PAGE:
Unable to get Jerry to listen to her news, Joan leaves him and returns to her father in Chicago. At least he always loved her. Jerry has never said those words. Months (nine) apart have forced Jerry to take a long look at what he has done with his life and to Joan's. He is back at his old Chicago newspaper job and back on the wagon. Joan's months have passed differently and, we learn, with great difficulty. Her father tries to keep Jerry from her, but Joan's love is steadfast.

Dorothy Arzner
(1897 - 1979)

The insightful and involving screenplay by Edwin Justus Mayer is based on a novel called I Jerry, Take You Joan by Cleo Lucas. The 1932 Paramount release was directed by Dorothy Arzner. Dorothy Arzner appears to be to see her films as a whole which rely on all of its components to tell the story properly. As a viewer, there is a sense that hers is a sure hand that knows where to guide our movie watching experience.

In the framing of her actors in close-ups to highlight emotional scenes I see a respect for her stars and an appreciation of the dialogue from Ms. Arzner. There is a lovely dissolve when Joan has been disappointed by Jerry, but the determination on her face fades to wedding bells indicating the character's state of mind as well as the passage of time and events.

Women were important and established founders and members of the early film industry, handling creative and administrative chores both behind and on the screen. In the period following the First World War young Dorothy Arzner made her way into that industry first as a typist for William De Mille, then a story synopsis writer. Her eye was on the prize of directing and she was given the opportunity at Paramount to move into editing and assistant director. Mentored by James Cruze on The Covered Wagon her skills were recognized and her opportunity arrived.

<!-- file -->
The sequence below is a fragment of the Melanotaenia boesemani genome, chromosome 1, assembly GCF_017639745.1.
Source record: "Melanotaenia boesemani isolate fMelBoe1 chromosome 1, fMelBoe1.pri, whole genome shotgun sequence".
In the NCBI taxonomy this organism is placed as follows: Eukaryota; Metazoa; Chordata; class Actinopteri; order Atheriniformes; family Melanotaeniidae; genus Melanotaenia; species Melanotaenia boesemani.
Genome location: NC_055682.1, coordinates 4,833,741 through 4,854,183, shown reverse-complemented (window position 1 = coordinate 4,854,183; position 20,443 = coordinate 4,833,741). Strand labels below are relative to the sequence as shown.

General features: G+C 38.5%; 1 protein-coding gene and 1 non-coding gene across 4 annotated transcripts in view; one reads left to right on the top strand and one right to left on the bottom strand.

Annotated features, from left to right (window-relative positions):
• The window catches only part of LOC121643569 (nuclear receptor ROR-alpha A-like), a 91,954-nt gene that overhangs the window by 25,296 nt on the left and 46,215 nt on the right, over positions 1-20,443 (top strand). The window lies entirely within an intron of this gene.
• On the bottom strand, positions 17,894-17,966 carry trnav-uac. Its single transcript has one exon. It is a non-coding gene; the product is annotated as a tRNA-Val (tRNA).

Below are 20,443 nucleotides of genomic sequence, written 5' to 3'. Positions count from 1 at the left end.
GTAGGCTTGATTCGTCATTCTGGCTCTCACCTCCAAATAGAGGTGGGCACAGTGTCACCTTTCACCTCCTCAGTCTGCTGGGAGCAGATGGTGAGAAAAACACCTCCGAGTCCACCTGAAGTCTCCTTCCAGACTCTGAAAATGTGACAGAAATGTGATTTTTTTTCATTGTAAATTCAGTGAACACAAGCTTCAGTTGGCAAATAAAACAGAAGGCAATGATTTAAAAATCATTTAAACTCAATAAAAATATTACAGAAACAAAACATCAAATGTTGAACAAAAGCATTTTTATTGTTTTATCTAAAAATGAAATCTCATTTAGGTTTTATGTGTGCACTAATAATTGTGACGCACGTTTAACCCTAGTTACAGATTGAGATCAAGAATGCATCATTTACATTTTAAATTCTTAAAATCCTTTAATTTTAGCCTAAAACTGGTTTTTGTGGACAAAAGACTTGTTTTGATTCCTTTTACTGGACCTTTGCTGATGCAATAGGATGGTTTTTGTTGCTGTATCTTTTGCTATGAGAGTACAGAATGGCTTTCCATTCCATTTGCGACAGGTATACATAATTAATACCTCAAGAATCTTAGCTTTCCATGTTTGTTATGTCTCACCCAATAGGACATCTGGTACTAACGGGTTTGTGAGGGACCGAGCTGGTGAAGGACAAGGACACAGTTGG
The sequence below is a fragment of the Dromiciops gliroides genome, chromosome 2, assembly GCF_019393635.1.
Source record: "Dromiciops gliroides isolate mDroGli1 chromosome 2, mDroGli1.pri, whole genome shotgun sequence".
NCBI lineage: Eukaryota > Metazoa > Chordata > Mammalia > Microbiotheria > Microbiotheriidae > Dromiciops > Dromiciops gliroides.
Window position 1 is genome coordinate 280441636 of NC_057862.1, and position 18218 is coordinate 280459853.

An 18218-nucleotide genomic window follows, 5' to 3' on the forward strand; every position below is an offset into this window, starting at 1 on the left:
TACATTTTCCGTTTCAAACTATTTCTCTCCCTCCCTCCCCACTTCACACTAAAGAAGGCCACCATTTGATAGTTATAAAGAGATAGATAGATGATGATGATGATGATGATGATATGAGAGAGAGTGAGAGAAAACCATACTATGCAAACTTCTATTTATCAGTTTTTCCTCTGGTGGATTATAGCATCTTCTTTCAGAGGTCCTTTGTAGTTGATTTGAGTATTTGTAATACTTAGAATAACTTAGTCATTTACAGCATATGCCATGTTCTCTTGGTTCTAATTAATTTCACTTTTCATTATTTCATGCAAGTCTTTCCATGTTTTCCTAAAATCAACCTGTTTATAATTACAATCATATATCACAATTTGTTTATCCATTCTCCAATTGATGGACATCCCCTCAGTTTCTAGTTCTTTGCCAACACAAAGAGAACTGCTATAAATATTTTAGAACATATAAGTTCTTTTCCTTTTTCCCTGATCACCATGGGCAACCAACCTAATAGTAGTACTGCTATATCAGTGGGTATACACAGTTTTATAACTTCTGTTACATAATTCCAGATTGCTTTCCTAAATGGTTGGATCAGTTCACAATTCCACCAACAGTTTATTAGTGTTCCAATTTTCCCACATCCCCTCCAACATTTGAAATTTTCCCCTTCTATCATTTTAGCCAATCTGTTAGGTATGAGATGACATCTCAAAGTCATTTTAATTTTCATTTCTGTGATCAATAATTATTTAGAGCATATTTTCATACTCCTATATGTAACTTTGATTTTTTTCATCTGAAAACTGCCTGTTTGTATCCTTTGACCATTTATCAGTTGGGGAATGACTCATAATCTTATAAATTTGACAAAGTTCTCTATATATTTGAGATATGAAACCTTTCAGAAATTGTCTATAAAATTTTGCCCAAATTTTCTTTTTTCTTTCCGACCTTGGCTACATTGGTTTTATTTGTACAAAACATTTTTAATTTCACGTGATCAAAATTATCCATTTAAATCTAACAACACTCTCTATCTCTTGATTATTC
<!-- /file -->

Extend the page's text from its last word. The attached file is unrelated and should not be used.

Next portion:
Success with features began for Ms. Arzner at the end of the silent era and continued into that of sound. Our picture, Merrily We Go to Hell, would be her final picture made at Paramount. Apparently it was a salary dispute that caused the parting of the ways. The following year at RKO she would direct Christopher Strong starring Katharine Hepburn and the year after, Nana for Samuel Goldwyn's European import Anna Sten. In 1936 Rosalind Russell would star in Arzner's Craig's Wife based on George Kelly's play.

A turn at MGM would yield The Last of Mrs. Cheyney and The Bride Wore Red starring Joan Crawford. Back at RKO in 1940 would bring the interesting Dance, Girl, Dance with Maureen O'Hara and Lucille Ball. Her final credited feature is the wartime suspense drama First Comes Courage for Columbia starring Merle Oberon.

During a time when women were cut out of their rightful place in the film industry we are lucky to have Dorothy Arzner's output to enjoy and to study. We are fortunate also in the fact that she passed on her knowledge and skill to future generations of film professionals as a teacher at the Pasadena Playhouse and UCLA. Dorothy Arzner led an inspiring career during a time when the difficulties in doing so are only beginning to be surmounted now in the 21st century.